Former Maryland Governor Martin J. O’ Malley will serve as a shared visiting fellow for multiple Kennedy School centers beginning this April, with a focus on local politics and student engagement.
O’Malley, who served as governor of the state for eight years and mayor of Baltimore, Md., will split his time between three centers: the Kennedy School Ash Center for Democratic Governance and Innovation, the Bloomberg Harvard City Initiative, and the Taubman Center for State and Local Government.
O’Malley entered into the national spotlight during the 2016 presidential election when he ran for the Democratic nomination against Hillary Clinton and Bernie Sanders.
The purpose for the shared fellowship comes from a desire from many students at the Kennedy School to pursue jobs in local and state government, according to Rafael M. Carbonell, executive director of the Taubman Center.
“We’ve been hearing a lot of interest in how we can collaborate more along our different centers and our different programs and initiatives to really better connect our students to those opportunities as they are looking at those careers in state and local government,” Carbonell said.
“[O’Malley’s] very much aligned with that vision to say who are the folks who have been there and done that in a meaningful, effective way at a state and local level,” Carbonell added.
O’Malley said he first started visiting the Kennedy School to discuss the modernization of city government and encourage students to pursue a job in local politics when he was the mayor of Baltimore.
“I enjoy working with mayors and universities across the country because that's where the most exciting innovations in governing are actually happening: delivering results, setting goals with deadlines, being open and transparent, doing what works and tackling big challenges,” O’Malley said. “That's why you see cities growing across the country.”
Stephen Goldsmith, faculty director of the Ash Center Government Innovation Program, said O’Malley will be a vital part of various initiatives focusing on state and local governance.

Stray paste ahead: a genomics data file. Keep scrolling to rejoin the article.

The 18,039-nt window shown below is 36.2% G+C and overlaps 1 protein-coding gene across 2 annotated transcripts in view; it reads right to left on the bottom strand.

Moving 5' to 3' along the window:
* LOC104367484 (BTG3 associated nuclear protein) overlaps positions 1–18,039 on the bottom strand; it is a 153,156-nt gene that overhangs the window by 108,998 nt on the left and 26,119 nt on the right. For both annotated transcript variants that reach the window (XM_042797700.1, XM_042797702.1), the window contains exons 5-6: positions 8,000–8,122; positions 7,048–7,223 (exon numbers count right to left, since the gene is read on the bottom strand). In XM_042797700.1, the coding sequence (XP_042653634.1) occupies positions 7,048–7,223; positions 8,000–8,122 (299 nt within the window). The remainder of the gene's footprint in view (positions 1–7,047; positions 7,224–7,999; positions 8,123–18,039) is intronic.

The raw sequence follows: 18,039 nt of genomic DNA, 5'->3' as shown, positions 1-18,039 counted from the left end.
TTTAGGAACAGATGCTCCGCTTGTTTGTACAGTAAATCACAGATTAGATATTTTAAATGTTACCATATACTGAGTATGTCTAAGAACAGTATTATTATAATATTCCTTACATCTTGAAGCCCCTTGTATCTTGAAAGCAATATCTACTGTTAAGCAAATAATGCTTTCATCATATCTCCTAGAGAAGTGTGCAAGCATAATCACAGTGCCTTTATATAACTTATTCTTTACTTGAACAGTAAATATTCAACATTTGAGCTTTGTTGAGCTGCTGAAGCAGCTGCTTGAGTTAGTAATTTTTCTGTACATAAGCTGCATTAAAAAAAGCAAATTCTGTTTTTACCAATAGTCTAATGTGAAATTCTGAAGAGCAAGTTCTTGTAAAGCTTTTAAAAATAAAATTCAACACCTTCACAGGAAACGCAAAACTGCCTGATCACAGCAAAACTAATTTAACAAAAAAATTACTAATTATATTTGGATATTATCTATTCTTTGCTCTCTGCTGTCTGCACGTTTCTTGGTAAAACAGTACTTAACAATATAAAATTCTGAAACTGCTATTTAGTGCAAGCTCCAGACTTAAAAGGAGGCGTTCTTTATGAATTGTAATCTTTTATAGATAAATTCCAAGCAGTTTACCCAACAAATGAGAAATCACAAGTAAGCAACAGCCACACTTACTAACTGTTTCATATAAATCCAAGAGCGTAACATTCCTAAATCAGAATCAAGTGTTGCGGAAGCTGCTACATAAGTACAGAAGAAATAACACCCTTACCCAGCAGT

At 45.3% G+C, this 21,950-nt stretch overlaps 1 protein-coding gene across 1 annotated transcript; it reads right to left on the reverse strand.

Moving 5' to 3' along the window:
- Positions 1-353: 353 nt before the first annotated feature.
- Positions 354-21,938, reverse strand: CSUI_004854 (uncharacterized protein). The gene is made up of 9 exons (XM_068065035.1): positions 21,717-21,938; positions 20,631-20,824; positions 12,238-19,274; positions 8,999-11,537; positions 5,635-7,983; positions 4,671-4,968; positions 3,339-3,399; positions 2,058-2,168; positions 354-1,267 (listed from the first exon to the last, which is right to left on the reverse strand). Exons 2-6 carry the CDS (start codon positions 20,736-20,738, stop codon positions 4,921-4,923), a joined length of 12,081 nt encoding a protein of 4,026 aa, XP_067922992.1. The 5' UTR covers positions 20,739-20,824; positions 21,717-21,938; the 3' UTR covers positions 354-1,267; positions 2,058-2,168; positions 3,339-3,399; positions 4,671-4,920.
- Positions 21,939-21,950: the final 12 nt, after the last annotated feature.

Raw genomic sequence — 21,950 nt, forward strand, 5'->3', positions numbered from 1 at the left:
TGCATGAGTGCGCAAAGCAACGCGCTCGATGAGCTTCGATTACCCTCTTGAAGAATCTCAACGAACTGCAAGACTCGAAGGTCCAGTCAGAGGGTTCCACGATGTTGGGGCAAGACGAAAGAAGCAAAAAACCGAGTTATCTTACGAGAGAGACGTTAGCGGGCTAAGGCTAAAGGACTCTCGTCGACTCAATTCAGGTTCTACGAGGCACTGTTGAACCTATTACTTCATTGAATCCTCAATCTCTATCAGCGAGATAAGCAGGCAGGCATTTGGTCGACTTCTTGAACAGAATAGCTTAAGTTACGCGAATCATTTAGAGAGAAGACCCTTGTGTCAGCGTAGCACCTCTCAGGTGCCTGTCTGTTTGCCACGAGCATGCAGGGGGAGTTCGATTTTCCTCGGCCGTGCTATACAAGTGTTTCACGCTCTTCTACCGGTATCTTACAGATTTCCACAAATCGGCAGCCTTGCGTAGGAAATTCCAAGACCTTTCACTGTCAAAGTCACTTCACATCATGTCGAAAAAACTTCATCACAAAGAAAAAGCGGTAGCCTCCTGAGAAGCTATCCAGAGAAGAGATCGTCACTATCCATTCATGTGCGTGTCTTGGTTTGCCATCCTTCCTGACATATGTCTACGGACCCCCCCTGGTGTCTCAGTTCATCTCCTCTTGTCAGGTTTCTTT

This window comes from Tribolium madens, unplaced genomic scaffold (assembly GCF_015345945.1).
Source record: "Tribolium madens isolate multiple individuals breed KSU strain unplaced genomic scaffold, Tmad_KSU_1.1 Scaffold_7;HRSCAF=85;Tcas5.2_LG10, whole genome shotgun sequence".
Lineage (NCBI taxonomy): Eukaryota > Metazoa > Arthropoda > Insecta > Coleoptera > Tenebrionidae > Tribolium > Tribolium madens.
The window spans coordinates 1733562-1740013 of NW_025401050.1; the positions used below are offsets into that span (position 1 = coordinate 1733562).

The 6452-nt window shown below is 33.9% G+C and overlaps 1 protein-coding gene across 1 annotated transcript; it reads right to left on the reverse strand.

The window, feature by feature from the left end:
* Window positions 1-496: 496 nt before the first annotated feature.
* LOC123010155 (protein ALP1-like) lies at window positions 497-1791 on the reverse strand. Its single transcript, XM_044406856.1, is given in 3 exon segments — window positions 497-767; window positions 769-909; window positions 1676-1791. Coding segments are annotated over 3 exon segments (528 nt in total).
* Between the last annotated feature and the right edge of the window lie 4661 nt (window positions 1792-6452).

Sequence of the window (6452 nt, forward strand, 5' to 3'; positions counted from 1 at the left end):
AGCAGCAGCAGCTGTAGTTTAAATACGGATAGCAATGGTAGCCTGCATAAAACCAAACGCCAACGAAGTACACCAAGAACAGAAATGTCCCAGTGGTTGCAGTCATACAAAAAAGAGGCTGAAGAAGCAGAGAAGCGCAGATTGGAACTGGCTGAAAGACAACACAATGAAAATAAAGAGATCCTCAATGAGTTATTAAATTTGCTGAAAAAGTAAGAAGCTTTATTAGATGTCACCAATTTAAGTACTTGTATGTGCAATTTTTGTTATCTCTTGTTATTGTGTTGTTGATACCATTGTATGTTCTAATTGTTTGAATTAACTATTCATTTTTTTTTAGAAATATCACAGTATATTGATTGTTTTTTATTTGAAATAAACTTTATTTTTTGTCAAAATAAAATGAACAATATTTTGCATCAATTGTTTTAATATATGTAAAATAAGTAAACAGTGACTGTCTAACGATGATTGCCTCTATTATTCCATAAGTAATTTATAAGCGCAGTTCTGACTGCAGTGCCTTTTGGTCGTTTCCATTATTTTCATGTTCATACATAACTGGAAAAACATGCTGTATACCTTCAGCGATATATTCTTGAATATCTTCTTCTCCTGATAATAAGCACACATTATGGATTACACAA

“At the the time that cities are more and more in the forefront of our country and the place where more and more people live, the reach of the Ash Center is considerable and the Kennedy School as well,” Goldsmith said. “Governor O’Malley will help us extend that reach and the value of that reach.”
In a Kennedy School press release, O’Malley was recognized for his use of data to increase accountability in policy decisions as a mayor and governor.
“We started pioneering a new way of governing when I was the mayor of Baltimore. Unlike the old way of governing in cities—it was often driven by patronage politics or constituent politics—this was a new way of governing for the Information Age,” O’Malley said.
“We didn't do it to win any awards. We did it to survive. We did it to make our city a lot safer, cleaner, healthier, and a better place as quickly as we could because we were facing some huge challenges,” O’Malley added.
O’Malley said he believes future urban sustainability is an important discussion for students at the Kennedy School to have.
“The drive for a more sustainable future for humankind on this planet and urbanization that is the migration of people to cities are now joined in one urgent movement of human development,” O’Malley said. “The only way to create a more sustainable future on this planet is to create more livable cities.”—Staff writer Alexandra A. Chaidez can be reached at firstname.lastname@example.org. Follow her on Twitter at @a_achaidez.